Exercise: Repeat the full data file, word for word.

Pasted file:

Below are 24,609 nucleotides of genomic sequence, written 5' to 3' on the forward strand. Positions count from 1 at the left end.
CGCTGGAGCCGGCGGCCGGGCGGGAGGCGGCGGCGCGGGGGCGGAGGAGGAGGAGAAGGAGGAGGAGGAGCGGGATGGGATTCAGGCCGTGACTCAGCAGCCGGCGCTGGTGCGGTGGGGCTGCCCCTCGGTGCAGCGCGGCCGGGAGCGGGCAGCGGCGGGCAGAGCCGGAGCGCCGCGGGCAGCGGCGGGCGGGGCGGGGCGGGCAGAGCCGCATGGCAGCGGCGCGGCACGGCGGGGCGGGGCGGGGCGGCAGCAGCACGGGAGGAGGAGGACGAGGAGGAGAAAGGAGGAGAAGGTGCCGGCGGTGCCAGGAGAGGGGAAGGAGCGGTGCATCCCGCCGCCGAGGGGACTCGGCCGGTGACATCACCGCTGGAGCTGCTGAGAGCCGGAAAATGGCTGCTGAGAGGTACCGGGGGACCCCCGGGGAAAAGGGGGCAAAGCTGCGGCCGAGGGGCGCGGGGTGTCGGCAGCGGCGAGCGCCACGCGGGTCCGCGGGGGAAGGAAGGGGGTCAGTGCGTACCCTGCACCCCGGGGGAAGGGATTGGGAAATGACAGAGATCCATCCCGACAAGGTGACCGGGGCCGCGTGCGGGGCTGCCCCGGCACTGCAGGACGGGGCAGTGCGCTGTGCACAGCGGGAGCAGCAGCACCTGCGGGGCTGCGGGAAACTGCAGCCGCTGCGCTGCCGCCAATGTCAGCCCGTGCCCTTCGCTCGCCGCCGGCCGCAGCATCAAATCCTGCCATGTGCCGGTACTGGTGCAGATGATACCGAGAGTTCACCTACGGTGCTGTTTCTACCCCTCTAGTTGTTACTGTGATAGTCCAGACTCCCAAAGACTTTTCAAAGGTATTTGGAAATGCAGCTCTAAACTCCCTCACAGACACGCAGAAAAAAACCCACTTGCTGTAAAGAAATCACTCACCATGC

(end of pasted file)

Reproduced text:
Below are 24,609 nucleotides of genomic sequence, written 5' to 3' on the forward strand. Positions count from 1 at the left end.
CGCTGGAGCCGGCGGCCGGGCGGGAGGCGGCGGCGCGGGGGCGGAGGAGGAGGAGAAGGAGGAGGAGGAGCGGGATGGGATTCAGGCCGTGACTCAGCAGCCGGCGCTGGTGCGGTGGGGCTGCCCCTCGGTGCAGCGCGGCCGGGAGCGGGCAGCGGCGGGCAGAGCCGGAGCGCCGCGGGCAGCGGCGGGCGGGGCGGGGCGGGCAGAGCCGCATGGCAGCGGCGCGGCACGGCGGGGCGGGGCGGGGCGGCAGCAGCACGGGAGGAGGAGGACGAGGAGGAGAAAGGAGGAGAAGGTGCCGGCGGTGCCAGGAGAGGGGAAGGAGCGGTGCATCCCGCCGCCGAGGGGACTCGGCCGGTGACATCACCGCTGGAGCTGCTGAGAGCCGGAAAATGGCTGCTGAGAGGTACCGGGGGACCCCCGGGGAAAAGGGGGCAAAGCTGCGGCCGAGGGGCGCGGGGTGTCGGCAGCGGCGAGCGCCACGCGGGTCCGCGGGGGAAGGAAGGGGGTCAGTGCGTACCCTGCACCCCGGGGGAAGGGATTGGGAAATGACAGAGATCCATCCCGACAAGGTGACCGGGGCCGCGTGCGGGGCTGCCCCGGCACTGCAGGACGGGGCAGTGCGCTGTGCACAGCGGGAGCAGCAGCACCTGCGGGGCTGCGGGAAACTGCAGCCGCTGCGCTGCCGCCAATGTCAGCCCGTGCCCTTCGCTCGCCGCCGGCCGCAGCATCAAATCCTGCCATGTGCCGGTACTGGTGCAGATGATACCGAGAGTTCACCTACGGTGCTGTTTCTACCCCTCTAGTTGTTACTGTGATAGTCCAGACTCCCAAAGACTTTTCAAAGGTATTTGGAAATGCAGCTCTAAACTCCCTCACAGACACGCAGAAAAAAACCCACTTGCTGTAAAGAAATCACTCACCATGC